On this day last year we told you all about the Scottish tradition of holding Burn's Night suppers to celebrate the birthday of Scotland's most famous poet, Robert Burns. But did you know that the Welsh also have a celebration on 25th January (and if you're a bit canny, you could get ahead of the Valentine's Day rush and save yourself some money!)
St Dwynwen's Day is celebrated in Wales on 25 January. But who was St Dwynwen?
Saint Dwynwen is the Welsh patron saint of lovers, which makes her the Welsh equivalent of St Valentine.
Dwynwen lived during the 5th century and legend has it that she was one of the prettiest of Brychan Brycheiniog's 24 daughters. Dwynwen fell in love with a prince called Maelon Dafodrill, but unfortunately her father had already arranged that she should marry someone else.
Dwynwen was so upset that she could not marry Maelon that she begged God to make her forget him. After falling asleep, Dwynwen was visited by an angel, who appeared carrying a sweet potion designed to erase all memory of Maelon and turn him into a block of ice.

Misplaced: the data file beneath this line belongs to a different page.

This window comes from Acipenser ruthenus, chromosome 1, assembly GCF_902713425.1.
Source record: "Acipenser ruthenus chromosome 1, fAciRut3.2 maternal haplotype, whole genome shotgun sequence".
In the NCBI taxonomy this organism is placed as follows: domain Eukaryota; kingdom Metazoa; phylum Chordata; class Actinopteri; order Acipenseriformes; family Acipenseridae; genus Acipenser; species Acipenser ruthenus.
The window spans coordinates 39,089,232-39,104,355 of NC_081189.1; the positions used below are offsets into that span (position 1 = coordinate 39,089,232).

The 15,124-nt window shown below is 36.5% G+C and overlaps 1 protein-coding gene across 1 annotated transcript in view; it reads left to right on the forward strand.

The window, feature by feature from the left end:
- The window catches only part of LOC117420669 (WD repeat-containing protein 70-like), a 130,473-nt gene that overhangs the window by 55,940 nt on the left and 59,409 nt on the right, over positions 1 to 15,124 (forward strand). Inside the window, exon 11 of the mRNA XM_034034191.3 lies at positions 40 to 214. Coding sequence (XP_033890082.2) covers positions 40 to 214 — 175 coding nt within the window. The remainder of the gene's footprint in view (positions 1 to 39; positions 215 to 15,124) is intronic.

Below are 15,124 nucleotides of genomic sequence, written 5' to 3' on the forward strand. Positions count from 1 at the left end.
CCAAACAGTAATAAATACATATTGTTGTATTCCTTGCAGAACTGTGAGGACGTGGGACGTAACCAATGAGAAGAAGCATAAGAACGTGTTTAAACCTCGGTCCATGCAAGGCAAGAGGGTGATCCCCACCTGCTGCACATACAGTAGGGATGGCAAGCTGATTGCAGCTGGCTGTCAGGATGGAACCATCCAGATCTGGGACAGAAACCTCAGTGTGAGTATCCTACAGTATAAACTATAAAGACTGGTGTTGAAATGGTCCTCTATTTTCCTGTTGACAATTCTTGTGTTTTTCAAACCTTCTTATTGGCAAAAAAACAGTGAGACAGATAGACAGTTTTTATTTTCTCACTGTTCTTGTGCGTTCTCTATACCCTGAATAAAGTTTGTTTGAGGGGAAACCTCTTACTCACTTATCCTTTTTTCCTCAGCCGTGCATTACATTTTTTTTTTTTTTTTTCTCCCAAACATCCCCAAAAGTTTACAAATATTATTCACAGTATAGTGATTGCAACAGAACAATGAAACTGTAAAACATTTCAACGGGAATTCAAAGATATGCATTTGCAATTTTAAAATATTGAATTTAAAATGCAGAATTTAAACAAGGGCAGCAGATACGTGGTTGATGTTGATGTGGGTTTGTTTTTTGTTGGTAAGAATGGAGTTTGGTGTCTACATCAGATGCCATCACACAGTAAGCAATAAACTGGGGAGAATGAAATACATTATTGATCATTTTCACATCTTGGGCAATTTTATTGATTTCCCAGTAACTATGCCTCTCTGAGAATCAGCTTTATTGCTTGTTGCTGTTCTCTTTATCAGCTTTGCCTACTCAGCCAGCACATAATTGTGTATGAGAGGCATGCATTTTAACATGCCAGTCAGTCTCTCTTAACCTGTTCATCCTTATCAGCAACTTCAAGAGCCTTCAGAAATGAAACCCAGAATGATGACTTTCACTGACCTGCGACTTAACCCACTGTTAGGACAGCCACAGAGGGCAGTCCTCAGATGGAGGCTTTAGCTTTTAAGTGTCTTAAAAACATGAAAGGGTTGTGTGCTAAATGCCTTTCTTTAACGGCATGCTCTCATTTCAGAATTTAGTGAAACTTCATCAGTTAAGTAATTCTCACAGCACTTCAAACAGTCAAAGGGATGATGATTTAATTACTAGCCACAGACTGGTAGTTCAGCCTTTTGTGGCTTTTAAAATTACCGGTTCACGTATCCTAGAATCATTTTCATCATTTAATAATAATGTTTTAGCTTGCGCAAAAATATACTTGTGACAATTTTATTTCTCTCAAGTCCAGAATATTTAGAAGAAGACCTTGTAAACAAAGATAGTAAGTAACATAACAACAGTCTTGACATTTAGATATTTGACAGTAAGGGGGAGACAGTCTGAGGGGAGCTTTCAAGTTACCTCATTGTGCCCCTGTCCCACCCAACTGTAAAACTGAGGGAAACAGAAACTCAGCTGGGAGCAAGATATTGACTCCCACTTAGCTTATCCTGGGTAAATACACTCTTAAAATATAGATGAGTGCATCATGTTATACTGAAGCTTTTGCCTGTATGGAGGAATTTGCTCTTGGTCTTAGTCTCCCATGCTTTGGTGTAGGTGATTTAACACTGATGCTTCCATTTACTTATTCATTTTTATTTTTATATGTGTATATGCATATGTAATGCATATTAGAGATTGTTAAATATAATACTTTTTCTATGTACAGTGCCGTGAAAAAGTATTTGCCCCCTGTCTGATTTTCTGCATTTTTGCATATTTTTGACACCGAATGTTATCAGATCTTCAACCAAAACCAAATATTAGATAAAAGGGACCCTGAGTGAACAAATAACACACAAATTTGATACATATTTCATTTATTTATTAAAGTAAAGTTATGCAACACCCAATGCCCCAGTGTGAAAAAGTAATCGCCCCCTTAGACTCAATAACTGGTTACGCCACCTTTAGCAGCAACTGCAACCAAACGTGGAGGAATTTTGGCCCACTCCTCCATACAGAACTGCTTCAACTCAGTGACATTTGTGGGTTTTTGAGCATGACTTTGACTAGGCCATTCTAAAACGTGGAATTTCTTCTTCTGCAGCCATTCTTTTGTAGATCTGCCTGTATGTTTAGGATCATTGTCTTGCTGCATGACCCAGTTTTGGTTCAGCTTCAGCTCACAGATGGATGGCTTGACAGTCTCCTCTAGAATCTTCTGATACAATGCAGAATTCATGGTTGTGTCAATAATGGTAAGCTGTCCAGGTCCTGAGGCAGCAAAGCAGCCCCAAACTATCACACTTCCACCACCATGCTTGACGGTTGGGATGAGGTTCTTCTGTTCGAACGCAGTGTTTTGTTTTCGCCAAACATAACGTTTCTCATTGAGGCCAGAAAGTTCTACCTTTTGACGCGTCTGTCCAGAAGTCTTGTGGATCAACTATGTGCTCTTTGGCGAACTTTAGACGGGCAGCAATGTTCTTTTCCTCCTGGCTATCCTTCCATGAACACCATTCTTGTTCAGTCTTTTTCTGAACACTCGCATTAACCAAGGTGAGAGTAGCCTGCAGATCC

God then gave three wishes to Dwynwen. Her first wish was that Maelon be thawed; her second that God meet the hopes and dreams of true lovers; and third, that she should never marry. All three were fulfilled, and as a mark of her thanks, Dwynwen devoted herself to God's service for the rest of her life.
She founded a convent on Llanddwyn, off the west coast of Anglesey, where a well named after her became a place of pilgrimage after her death in 465AD. Visitors to the well believed that the sacred fish or eels that lived in the well could foretell whether or not their relationship would be happy and whether love and happiness would be theirs. Remains of Dwynwen's church can still be seen today.
The popularity and celebration of St Dwynwen's Day has increased considerably in recent years. So why wait until St Valentine's Day to make your romantic feelings known, when you can wish your loved one 'dwi'n dy garu di ' (I love you) three weeks earlier?